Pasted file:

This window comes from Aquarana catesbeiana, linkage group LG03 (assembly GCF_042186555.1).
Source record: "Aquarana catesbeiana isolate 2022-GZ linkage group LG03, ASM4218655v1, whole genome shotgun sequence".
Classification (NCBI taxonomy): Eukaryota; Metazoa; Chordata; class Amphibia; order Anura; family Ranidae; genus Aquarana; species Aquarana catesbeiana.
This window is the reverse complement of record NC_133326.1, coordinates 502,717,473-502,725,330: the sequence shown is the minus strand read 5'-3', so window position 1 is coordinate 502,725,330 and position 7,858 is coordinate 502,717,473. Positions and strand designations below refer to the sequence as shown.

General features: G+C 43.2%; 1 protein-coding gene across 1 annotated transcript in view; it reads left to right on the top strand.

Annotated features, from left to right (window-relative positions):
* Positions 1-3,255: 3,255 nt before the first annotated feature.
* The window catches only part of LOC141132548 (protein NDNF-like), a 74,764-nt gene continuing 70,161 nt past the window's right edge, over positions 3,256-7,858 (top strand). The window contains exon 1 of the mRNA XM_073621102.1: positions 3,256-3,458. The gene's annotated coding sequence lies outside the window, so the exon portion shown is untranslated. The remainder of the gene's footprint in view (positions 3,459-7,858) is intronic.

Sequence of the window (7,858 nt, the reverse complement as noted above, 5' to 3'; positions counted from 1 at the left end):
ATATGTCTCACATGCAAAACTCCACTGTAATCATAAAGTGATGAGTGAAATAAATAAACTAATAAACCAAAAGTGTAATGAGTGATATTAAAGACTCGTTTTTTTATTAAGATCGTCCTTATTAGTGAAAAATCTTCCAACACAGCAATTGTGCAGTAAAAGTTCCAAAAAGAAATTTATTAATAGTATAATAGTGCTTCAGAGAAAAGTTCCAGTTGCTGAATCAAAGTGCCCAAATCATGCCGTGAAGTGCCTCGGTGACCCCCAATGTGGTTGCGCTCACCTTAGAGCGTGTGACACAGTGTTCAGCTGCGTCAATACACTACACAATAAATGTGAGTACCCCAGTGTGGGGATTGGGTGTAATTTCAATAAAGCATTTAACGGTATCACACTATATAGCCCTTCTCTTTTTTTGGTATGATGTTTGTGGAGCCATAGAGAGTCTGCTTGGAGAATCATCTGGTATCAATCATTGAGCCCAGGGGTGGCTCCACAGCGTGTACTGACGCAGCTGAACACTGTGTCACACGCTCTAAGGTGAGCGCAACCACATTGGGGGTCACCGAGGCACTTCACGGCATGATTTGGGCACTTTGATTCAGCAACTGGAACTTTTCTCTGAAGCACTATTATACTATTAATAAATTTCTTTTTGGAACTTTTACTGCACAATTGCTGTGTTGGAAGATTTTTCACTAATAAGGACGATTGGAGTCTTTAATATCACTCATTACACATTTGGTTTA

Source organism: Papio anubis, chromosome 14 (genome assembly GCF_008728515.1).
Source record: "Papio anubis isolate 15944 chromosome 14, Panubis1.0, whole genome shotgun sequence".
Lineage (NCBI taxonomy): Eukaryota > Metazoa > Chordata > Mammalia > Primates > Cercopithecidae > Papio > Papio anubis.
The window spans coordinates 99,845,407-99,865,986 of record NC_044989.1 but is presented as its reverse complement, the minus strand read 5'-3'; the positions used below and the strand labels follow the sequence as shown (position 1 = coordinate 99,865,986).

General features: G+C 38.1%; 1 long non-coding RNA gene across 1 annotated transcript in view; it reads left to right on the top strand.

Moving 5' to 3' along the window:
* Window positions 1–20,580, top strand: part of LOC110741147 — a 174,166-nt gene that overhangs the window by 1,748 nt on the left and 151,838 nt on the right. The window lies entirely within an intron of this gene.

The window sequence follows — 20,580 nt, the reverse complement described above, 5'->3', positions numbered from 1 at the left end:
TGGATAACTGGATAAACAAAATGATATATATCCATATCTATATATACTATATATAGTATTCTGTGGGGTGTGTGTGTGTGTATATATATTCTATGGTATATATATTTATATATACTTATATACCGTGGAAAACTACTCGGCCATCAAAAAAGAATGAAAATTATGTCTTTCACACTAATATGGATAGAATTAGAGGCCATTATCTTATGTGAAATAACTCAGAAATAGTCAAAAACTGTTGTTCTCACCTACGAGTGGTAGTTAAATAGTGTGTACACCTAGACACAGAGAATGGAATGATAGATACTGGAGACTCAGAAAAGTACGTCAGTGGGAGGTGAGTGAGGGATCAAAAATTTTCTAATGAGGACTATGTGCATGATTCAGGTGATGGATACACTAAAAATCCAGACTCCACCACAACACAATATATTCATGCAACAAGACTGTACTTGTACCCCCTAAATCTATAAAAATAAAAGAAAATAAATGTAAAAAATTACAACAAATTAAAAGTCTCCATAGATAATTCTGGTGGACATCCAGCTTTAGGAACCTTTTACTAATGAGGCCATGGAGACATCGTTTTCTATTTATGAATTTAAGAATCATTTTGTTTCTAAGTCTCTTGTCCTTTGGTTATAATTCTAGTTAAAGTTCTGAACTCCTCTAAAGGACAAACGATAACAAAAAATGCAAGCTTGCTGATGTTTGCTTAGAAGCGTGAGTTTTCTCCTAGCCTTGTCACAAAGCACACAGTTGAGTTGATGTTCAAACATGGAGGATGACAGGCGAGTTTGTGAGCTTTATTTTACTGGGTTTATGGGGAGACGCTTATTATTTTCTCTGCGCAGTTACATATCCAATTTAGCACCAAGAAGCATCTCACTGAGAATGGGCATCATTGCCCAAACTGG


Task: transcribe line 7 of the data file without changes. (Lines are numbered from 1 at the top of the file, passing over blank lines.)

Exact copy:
* Positions 1-3,255: 3,255 nt before the first annotated feature.